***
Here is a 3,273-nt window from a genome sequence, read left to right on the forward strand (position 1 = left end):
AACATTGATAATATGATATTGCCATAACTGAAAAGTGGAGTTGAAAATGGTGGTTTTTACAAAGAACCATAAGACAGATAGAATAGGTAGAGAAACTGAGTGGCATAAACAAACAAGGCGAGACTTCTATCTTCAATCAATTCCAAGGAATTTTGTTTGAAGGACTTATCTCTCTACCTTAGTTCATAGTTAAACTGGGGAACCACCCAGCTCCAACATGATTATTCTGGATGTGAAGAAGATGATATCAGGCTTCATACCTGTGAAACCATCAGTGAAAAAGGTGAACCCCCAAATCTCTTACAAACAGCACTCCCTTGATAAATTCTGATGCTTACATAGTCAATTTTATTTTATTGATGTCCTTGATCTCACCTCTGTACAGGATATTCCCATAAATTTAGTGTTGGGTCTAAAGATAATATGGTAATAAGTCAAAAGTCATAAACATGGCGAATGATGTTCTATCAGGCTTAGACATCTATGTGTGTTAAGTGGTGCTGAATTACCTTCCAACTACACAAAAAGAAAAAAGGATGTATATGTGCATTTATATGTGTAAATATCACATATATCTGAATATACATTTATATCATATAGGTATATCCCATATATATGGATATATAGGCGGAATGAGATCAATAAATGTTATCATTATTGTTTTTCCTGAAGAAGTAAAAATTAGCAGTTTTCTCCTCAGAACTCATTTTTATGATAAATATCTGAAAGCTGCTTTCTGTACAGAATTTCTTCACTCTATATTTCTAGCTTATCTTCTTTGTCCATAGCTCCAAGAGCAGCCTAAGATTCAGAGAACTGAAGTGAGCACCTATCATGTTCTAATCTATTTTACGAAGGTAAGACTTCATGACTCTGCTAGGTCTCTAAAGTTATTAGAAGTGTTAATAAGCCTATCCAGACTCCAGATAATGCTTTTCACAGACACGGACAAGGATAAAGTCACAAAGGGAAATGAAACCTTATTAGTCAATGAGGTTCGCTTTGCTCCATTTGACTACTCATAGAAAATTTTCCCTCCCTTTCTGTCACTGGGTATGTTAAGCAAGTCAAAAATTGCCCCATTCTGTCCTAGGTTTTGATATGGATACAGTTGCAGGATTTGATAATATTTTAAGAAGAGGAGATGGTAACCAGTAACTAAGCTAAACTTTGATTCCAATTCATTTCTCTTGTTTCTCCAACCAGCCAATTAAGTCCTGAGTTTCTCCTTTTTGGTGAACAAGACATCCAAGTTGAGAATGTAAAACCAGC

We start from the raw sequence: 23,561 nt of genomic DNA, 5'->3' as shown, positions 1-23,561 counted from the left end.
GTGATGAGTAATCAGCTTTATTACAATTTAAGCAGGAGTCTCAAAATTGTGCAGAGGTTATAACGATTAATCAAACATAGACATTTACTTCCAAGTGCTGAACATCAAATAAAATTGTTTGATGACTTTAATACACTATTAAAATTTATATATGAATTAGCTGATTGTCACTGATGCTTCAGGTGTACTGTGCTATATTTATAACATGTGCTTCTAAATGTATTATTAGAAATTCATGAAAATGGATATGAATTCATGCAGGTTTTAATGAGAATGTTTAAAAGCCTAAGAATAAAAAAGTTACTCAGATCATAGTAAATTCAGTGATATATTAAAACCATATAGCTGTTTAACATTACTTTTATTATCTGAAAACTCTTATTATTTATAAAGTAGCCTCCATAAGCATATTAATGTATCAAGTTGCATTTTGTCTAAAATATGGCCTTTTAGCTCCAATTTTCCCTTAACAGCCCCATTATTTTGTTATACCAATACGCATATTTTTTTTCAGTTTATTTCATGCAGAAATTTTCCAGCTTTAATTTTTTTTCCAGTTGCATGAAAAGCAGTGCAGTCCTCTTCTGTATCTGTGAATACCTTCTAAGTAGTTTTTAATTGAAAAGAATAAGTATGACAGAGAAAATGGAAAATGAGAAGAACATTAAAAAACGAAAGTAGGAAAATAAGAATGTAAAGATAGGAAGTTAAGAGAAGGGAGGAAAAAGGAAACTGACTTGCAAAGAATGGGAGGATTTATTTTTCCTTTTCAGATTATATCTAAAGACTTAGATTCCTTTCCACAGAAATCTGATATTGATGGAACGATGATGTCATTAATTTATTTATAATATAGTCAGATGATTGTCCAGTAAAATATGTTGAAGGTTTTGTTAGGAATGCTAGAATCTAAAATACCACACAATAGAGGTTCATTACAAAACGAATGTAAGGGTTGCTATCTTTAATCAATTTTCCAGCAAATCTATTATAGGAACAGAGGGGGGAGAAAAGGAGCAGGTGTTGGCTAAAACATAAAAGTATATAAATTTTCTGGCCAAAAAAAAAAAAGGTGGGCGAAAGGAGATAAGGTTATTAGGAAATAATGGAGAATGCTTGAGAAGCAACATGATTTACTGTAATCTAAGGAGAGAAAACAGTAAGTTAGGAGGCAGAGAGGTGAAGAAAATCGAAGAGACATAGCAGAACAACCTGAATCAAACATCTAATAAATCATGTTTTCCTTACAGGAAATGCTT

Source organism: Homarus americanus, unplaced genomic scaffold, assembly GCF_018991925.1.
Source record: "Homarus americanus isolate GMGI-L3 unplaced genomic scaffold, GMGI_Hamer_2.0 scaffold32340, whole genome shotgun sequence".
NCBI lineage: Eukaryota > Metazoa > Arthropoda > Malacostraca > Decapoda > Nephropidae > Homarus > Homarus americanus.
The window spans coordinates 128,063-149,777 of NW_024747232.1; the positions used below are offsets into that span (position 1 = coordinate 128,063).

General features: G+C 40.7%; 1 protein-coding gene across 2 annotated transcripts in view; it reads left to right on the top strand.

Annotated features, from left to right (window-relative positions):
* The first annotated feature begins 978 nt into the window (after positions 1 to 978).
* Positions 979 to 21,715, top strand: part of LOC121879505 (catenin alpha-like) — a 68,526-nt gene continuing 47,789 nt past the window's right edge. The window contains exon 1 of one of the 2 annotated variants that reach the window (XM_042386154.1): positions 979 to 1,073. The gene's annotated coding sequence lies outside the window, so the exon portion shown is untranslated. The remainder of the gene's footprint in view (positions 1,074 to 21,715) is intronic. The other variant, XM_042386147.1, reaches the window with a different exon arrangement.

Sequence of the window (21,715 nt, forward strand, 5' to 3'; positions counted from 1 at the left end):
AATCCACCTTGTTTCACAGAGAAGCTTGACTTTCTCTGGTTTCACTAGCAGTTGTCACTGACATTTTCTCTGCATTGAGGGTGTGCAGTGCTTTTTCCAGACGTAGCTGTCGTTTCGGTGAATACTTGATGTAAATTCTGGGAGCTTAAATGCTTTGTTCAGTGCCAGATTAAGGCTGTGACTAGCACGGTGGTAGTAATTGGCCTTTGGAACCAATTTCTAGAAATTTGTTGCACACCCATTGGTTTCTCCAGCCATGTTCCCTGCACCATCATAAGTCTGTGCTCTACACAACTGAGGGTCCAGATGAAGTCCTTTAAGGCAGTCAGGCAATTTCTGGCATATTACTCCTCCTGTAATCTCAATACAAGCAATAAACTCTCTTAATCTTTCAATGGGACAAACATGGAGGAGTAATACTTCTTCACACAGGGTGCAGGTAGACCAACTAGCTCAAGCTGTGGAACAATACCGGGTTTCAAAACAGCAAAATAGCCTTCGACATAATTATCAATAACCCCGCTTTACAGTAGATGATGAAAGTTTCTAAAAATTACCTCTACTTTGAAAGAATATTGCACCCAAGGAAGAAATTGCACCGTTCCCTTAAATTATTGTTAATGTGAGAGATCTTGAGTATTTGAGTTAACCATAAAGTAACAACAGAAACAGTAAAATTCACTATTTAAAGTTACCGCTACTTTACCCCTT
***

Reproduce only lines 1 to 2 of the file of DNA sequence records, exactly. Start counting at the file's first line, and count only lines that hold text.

Here is a 3,273-nt window from a genome sequence, read left to right on the forward strand (position 1 = left end):
AACATTGATAATATGATATTGCCATAACTGAAAAGTGGAGTTGAAAATGGTGGTTTTTACAAAGAACCATAAGACAGATAGAATAGGTAGAGAAACTGAGTGGCATAAACAAACAAGGCGAGACTTCTATCTTCAATCAATTCCAAGGAATTTTGTTTGAAGGACTTATCTCTCTACCTTAGTTCATAGTTAAACTGGGGAACCACCCAGCTCCAACATGATTATTCTGGATGTGAAGAAGATGATATCAGGCTTCATACCTGTGAAACCATCAGTGAAAAAGGTGAACCCCCAAATCTCTTACAAACAGCACTCCCTTGATAAATTCTGATGCTTACATAGTCAATTTTATTTTATTGATGTCCTTGATCTCACCTCTGTACAGGATATTCCCATAAATTTAGTGTTGGGTCTAAAGATAATATGGTAATAAGTCAAAAGTCATAAACATGGCGAATGATGTTCTATCAGGCTTAGACATCTATGTGTGTTAAGTGGTGCTGAATTACCTTCCAACTACACAAAAAGAAAAAAGGATGTATATGTGCATTTATATGTGTAAATATCACATATATCTGAATATACATTTATATCATATAGGTATATCCCATATATATGGATATATAGGCGGAATGAGATCAATAAATGTTATCATTATTGTTTTTCCTGAAGAAGTAAAAATTAGCAGTTTTCTCCTCAGAACTCATTTTTATGATAAATATCTGAAAGCTGCTTTCTGTACAGAATTTCTTCACTCTATATTTCTAGCTTATCTTCTTTGTCCATAGCTCCAAGAGCAGCCTAAGATTCAGAGAACTGAAGTGAGCACCTATCATGTTCTAATCTATTTTACGAAGGTAAGACTTCATGACTCTGCTAGGTCTCTAAAGTTATTAGAAGTGTTAATAAGCCTATCCAGACTCCAGATAATGCTTTTCACAGACACGGACAAGGATAAAGTCACAAAGGGAAATGAAACCTTATTAGTCAATGAGGTTCGCTTTGCTCCATTTGACTACTCATAGAAAATTTTCCCTCCCTTTCTGTCACTGGGTATGTTAAGCAAGTCAAAAATTGCCCCATTCTGTCCTAGGTTTTGATATGGATACAGTTGCAGGATTTGATAATATTTTAAGAAGAGGAGATGGTAACCAGTAACTAAGCTAAACTTTGATTCCAATTCATTTCTCTTGTTTCTCCAACCAGCCAATTAAGTCCTGAGTTTCTCCTTTTTGGTGAACAAGACATCCAAGTTGAGAATGTAAAACCAGC